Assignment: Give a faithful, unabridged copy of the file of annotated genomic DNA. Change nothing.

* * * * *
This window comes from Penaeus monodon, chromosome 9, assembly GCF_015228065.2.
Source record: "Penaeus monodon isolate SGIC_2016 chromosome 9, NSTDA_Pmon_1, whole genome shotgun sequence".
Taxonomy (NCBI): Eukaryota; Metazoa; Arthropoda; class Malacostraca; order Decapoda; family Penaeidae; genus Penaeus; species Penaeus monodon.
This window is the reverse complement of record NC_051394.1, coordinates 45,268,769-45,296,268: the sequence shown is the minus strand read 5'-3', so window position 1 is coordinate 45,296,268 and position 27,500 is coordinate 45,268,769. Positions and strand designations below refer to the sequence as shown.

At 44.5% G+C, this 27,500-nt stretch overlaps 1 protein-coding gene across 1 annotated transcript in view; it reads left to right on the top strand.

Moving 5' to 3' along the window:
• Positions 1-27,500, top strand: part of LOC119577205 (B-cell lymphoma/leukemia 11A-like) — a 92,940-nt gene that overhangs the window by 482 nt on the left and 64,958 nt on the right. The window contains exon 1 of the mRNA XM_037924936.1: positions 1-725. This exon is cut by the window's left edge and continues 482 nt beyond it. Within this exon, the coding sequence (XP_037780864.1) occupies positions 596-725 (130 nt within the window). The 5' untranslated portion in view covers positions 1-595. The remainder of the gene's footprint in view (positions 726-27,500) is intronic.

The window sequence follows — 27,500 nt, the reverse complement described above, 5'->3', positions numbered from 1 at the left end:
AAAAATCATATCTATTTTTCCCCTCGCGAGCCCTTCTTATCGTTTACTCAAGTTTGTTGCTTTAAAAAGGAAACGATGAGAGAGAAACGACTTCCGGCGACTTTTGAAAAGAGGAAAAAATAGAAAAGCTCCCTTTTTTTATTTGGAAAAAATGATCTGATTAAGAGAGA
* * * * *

This window comes from Penaeus monodon, chromosome 9, assembly GCF_015228065.2.
Source record: "Penaeus monodon isolate SGIC_2016 chromosome 9, NSTDA_Pmon_1, whole genome shotgun sequence".
Taxonomy (NCBI): Eukaryota; Metazoa; Arthropoda; class Malacostraca; order Decapoda; family Penaeidae; genus Penaeus; species Penaeus monodon.
This window is the reverse complement of record NC_051394.1, coordinates 45,268,769-45,296,268: the sequence shown is the minus strand read 5'-3', so window position 1 is coordinate 45,296,268 and position 27,500 is coordinate 45,268,769. Positions and strand designations below refer to the sequence as shown.

At 44.5% G+C, this 27,500-nt stretch overlaps 1 protein-coding gene across 1 annotated transcript in view; it reads left to right on the top strand.

Moving 5' to 3' along the window:
• Positions 1-27,500, top strand: part of LOC119577205 (B-cell lymphoma/leukemia 11A-like) — a 92,940-nt gene that overhangs the window by 482 nt on the left and 64,958 nt on the right. The window contains exon 1 of the mRNA XM_037924936.1: positions 1-725. This exon is cut by the window's left edge and continues 482 nt beyond it. Within this exon, the coding sequence (XP_037780864.1) occupies positions 596-725 (130 nt within the window). The 5' untranslated portion in view covers positions 1-595. The remainder of the gene's footprint in view (positions 726-27,500) is intronic.

The window sequence follows — 27,500 nt, the reverse complement described above, 5'->3', positions numbered from 1 at the left end:
AAAAATCATATCTATTTTTCCCCTCGCGAGCCCTTCTTATCGTTTACTCAAGTTTGTTGCTTTAAAAAGGAAACGATGAGAGAGAAACGACTTCCGGCGACTTTTGAAAAGAGGAAAAAATAGAAAAGCTCCCTTTTTTTATTTGGAAAAAATGATCTGATTAAGAGAGA